“While we do not know the reason, this may be explained by the progressive nature of heart failure as a disease, rendering patients susceptible to temperature effects,” Dr. Khraishah noted.

An earlier October 2018 study published in JAMA Cardiology looked at data from 274,029 Swedish older adults who experienced heart attacks between 1998 and 2013. The average age of these participants was 72 years old. Researchers compared the date of each heart attack and location of every patient to the weather reported on that day. They found that cardiac risks were greatest when the temperature dropped below 32 degrees Fahrenheit. Risks decreased by 3 percent with each 13-degree increase. Lower air pressure, fewer hours of sunshine, and strong winds were also associated with an increase in risk.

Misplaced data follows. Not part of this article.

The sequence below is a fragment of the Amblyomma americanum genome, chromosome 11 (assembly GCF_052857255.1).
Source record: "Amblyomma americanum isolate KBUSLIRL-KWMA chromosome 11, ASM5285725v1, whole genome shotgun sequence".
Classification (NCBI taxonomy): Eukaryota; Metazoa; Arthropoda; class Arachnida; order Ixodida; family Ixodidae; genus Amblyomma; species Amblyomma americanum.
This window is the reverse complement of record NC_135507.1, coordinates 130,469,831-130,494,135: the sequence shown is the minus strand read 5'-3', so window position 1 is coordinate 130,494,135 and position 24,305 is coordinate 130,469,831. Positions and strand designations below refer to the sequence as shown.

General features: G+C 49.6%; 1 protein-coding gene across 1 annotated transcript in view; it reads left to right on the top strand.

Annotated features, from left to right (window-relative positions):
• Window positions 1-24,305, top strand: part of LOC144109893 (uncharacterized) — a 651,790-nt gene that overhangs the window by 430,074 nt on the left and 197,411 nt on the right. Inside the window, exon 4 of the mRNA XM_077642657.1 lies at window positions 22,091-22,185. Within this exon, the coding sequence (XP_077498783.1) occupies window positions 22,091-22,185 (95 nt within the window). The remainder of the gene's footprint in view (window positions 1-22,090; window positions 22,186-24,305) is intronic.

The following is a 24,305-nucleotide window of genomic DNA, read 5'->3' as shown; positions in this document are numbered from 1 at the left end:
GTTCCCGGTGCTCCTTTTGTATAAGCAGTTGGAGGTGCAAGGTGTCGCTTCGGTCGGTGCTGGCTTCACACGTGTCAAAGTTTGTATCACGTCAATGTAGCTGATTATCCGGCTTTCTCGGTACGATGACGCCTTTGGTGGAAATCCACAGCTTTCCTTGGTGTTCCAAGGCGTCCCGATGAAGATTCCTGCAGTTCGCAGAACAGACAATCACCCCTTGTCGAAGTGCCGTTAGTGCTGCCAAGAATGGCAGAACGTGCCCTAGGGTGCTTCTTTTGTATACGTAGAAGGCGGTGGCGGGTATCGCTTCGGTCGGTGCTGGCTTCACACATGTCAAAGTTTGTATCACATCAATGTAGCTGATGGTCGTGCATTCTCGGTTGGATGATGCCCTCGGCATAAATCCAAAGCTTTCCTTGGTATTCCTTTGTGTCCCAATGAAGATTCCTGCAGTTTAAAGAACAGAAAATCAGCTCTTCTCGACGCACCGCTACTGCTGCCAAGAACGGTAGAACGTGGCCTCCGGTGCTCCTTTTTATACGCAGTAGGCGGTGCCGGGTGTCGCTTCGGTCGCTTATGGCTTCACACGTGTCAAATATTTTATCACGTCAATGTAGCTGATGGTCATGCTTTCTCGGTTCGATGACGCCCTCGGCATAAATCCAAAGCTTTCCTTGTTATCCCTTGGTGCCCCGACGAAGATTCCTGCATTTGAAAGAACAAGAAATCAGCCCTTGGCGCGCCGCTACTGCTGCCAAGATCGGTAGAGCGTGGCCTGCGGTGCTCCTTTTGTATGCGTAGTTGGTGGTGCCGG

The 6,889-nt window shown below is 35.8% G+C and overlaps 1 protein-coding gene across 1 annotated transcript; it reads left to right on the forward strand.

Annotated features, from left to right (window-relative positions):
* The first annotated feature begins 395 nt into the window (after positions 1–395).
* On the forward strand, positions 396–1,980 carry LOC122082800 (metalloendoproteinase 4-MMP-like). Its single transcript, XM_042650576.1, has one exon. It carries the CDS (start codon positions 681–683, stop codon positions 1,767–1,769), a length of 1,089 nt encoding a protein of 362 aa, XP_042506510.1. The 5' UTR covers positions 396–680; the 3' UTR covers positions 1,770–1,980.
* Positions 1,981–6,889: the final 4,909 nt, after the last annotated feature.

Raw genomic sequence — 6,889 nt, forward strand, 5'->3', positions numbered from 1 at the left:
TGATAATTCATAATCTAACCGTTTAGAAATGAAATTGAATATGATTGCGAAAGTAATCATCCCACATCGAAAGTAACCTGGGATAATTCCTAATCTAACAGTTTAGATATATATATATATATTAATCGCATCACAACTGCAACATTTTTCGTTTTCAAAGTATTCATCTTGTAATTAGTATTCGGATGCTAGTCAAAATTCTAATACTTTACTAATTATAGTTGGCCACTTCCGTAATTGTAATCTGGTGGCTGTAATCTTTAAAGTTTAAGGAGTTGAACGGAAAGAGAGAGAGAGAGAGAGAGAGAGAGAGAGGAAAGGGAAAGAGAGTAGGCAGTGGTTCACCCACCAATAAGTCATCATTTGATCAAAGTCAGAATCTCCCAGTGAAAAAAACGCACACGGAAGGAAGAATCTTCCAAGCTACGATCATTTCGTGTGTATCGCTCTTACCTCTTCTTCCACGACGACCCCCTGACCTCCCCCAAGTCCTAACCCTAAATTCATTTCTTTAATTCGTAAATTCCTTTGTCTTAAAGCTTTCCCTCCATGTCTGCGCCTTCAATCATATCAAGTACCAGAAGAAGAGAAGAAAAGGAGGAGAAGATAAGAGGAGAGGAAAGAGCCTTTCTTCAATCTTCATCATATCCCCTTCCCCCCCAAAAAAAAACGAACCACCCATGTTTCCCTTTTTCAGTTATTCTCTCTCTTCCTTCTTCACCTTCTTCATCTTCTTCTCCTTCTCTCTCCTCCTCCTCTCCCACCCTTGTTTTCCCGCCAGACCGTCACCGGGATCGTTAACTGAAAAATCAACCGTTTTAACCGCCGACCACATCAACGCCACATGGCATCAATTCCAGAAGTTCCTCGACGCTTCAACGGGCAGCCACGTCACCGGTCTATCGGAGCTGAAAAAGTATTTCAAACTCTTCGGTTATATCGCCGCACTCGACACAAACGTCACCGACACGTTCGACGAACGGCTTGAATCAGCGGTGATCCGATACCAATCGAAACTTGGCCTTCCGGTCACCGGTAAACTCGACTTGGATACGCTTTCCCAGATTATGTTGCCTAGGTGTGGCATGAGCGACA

Frigid temperatures cause blood vessels to narrow, which increases blood pressure. A spike in blood pressure may, in turn, increase a person’s risk of heart attack or stroke—especially if they have other heart-related risk factors, such as obesity, high cholesterol, or diabetes.

A combination of low temperatures and overexertion, like shoveling snow, which requires more oxygen to be delivered to the heart, can also increase heart attack and stroke risks. A February 2017 study published in the Canadian Medical Association Journal suggests that heart attack risks in men may increase the day after heavy snowfall.